[Nottingham] NanNet

James Duncan nottingham at mailman.lug.org.uk
Thu Feb 13 14:00:00 2003

I am also in NG7 and I am *VERY* interested in this.  I am on a 
broadband connection and would be willing to donate bandwidth also. 
 Would any one be interested in divying up a really big pipe?


Lee wrote:

>Thanks for the positive feedback on naan, 
>well range is a problem, but if you get up high enough, you can basicly
>avoid all the crap that's flying around, you've got theree channels to
>use, so there always a way, but you need to be able to see a naan node
>to connect :-). Ng7 is a small target area, so range is not a problem,
>range is never a problem if you know enough like minded people,
>something than naan does'nt have a problem with.
>With the right equipment you can get 500m , with the right equipment and
>the right skilzzzzzz then you can get further and still remain at the
>legal transmittion output. Most people are into use onmi directional
>atenna , which are great for coverage, but as well transmitting in all
>directions, they also pick up interference from all directions too :-(,
>which is bad. Naan uses direction atenna's, over short distances to
>create a wireless mesh network, stick ip routing on the top
>and...bingo... reliable, fast , and secure...did I say secure...yeah
>secure... but your going to have to trust us on that :-)...
>As for internet access, well I'm not too bothered about that, radford
>has enough web sites built here to make the internal network worth using
>for it's users, internet access to me, is well, not on my list of
>priorities, so I don't think we'll be pissing off any isp's at the
>moment. One of the main priorties of naan is to get artist in the area
>connected , and get them a platform for collabaration and discussion,
>there's so much going here, it needs a platform, a platform that can be
>accessed by everyone, for the good of everyone. 
>most people think wireless access stops at microwave, that's just what's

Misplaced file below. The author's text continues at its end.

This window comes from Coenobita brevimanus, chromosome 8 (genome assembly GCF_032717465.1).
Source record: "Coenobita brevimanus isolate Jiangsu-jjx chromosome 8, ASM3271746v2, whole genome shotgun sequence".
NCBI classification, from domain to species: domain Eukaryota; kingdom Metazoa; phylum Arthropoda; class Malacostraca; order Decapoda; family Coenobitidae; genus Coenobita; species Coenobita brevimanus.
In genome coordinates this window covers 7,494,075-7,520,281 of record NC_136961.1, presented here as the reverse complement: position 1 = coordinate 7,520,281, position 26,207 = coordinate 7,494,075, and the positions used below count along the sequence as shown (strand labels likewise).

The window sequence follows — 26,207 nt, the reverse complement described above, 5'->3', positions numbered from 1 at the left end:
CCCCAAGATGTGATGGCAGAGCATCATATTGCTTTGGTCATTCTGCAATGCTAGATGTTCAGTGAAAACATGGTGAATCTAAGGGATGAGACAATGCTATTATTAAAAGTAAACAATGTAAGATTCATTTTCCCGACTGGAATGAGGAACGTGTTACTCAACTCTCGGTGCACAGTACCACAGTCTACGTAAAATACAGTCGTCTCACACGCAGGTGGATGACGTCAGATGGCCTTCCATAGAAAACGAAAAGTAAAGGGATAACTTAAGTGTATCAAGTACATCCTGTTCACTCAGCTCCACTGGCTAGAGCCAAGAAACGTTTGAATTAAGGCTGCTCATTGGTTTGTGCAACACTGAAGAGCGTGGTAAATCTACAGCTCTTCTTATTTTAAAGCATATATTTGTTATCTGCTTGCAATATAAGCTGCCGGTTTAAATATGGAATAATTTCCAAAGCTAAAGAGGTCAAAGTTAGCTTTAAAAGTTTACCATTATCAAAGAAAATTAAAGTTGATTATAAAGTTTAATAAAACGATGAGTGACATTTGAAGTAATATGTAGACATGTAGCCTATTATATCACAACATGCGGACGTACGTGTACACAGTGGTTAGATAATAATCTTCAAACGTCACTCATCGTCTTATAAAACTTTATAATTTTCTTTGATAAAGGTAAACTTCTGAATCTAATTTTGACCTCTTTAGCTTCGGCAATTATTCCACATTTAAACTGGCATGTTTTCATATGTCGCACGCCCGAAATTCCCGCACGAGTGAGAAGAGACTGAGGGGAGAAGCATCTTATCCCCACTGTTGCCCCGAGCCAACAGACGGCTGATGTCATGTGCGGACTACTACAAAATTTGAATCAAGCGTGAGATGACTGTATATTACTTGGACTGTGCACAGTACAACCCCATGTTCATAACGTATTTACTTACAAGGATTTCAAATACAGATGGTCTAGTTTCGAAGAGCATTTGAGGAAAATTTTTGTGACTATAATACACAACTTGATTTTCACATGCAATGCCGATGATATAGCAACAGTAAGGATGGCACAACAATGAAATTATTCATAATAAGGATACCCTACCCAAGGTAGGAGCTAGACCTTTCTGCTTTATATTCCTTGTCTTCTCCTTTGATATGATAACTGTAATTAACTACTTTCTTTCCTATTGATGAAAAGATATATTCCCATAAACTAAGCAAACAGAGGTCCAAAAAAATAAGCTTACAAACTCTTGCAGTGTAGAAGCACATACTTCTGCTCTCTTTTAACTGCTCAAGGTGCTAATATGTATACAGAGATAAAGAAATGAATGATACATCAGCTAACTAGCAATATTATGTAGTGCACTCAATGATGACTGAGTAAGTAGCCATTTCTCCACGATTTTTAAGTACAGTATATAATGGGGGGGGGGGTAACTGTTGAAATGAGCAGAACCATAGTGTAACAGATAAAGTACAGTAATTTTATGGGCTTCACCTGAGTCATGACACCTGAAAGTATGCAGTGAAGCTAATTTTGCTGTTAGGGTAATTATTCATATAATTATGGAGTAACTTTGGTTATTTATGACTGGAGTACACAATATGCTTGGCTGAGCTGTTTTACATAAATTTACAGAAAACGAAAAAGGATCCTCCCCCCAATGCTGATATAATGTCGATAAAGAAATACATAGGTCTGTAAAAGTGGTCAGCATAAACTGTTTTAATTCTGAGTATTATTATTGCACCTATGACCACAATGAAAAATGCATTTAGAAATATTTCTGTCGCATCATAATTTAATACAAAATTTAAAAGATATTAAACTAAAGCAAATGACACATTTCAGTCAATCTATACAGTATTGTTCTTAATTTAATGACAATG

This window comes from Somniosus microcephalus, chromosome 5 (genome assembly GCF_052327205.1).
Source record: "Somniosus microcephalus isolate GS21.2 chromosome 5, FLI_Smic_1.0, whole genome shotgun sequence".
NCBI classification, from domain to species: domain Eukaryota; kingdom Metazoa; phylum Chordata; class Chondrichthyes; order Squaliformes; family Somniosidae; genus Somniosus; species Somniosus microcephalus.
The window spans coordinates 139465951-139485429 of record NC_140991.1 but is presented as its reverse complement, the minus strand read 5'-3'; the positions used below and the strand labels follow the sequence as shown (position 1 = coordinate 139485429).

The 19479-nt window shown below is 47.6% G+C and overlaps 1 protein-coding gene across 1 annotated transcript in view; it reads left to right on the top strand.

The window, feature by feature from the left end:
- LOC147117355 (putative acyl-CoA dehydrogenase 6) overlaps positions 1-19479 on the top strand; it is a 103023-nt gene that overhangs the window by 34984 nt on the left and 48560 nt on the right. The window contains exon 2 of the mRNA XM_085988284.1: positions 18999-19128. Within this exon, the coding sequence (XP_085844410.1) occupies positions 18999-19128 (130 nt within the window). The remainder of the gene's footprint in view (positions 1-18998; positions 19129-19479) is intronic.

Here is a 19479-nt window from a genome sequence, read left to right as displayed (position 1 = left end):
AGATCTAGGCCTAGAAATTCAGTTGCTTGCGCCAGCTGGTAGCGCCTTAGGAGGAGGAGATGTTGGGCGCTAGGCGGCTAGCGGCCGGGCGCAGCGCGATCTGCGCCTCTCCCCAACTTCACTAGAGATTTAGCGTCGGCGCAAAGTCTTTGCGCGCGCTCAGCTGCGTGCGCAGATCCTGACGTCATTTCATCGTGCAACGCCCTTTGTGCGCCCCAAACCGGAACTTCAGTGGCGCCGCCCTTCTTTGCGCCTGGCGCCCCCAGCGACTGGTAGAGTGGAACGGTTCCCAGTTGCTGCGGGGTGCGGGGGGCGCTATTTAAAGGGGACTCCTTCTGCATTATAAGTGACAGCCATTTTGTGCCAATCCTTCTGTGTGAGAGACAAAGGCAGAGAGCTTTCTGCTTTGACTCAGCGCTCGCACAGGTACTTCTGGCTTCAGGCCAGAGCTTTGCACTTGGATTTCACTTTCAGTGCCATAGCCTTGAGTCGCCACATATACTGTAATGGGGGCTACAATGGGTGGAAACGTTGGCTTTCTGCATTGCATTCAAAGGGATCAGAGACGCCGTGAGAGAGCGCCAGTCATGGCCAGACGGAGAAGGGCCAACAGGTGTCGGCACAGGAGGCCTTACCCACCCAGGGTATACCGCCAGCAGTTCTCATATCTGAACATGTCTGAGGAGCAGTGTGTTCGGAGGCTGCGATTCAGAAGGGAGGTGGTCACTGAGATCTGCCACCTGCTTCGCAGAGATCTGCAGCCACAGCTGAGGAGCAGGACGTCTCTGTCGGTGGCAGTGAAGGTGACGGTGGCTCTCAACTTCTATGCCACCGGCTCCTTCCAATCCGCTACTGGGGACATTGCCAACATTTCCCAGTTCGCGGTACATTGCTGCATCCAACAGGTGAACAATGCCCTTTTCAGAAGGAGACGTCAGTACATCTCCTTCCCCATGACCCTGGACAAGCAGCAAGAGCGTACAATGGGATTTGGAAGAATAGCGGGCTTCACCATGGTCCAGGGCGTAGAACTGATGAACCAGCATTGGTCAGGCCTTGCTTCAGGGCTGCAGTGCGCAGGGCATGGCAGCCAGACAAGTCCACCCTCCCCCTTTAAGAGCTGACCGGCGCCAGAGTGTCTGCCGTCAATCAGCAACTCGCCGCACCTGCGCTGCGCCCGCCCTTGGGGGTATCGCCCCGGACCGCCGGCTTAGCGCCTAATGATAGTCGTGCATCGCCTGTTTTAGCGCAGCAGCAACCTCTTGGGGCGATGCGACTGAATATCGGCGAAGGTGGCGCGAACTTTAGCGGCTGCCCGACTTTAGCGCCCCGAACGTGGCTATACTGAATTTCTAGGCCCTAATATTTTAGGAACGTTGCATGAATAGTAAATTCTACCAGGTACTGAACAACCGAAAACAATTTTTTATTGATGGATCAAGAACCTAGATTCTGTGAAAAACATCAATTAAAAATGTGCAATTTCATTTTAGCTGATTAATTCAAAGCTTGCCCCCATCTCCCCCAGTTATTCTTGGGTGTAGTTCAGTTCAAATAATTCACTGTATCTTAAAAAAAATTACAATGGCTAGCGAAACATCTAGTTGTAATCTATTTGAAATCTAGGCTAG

>avaiable to us at very low cost, fixed laser access is the way to go,
>but I need to get someone who can build them......
>Okay, radford is not rural, but it's a very poor area, and not everyone
>has the time, expertise, or money to get fixed broadband in this area,
>and that's what it's about. it's about giving access to people at the
>cost that ip networking is supposed to be. The internet in the early
>days was all about self provision, you would pay for your 'ramp' onto
>the internet and people would then carry each other data for each
>other....but then business got involved, and then forgot about the
>community and it's needs. If you think naan is going to replace your
>cable modem, or your adsl line, then think again, I don't want your file
>sharing pirate wares using our bandwidth, however nothing to stop
>someone creating some content, rather than sucking the internet dry for
>free or downloading the newest verion of linux from our naan mirror. ;-)
>If you come to radford with your laptop, you'll be able to access a
>whole load of local resources, business directory, even host your own
>web page with our naan web building software, not to mention the radio
>station, if I can ever get this darn mutlicasting working properly. :-))
>That's not bad to say it's all done at zero cost... and that's the key,
>it's a very linux and open source way of thinking... but for
>We're always after donations, help and support, so any hardware,
>software or advice we'll take it all :-)... even saying hello might be
>enough for now..... 
>'keep it naan....'
>On Wed, 2003-02-12 at 12:18, developr wrote:
>>On Wednesday 12 February 2003 11:42, Alex Tibbles wrote:
>>>any ideas of how
>>>far 802.11b will reach? 
>>The box my Access Point came in says 
>>"... the 802.11b standard (offers) a working range of up to 1800 feet / 550 
>>Remember that "up to" starts at zero.  Practically, there are so many factors 
>>that can influence range (power output of equipment, position of ariel, 
>>interference, walls, weather) that you may get just a few feet.  Ideally 
>>line-of-sight is preferable.
>>>people would only do that if a) it was secure
>>802.11b is IMHO inherently insecure, even with 128 bit encryption.
>>See, for example, www.wirelessdevnet.com/articles/80211security/
>>You have to assume that a wireless network is open.
>>Still, great fun, and lots of potential benefits for a community.
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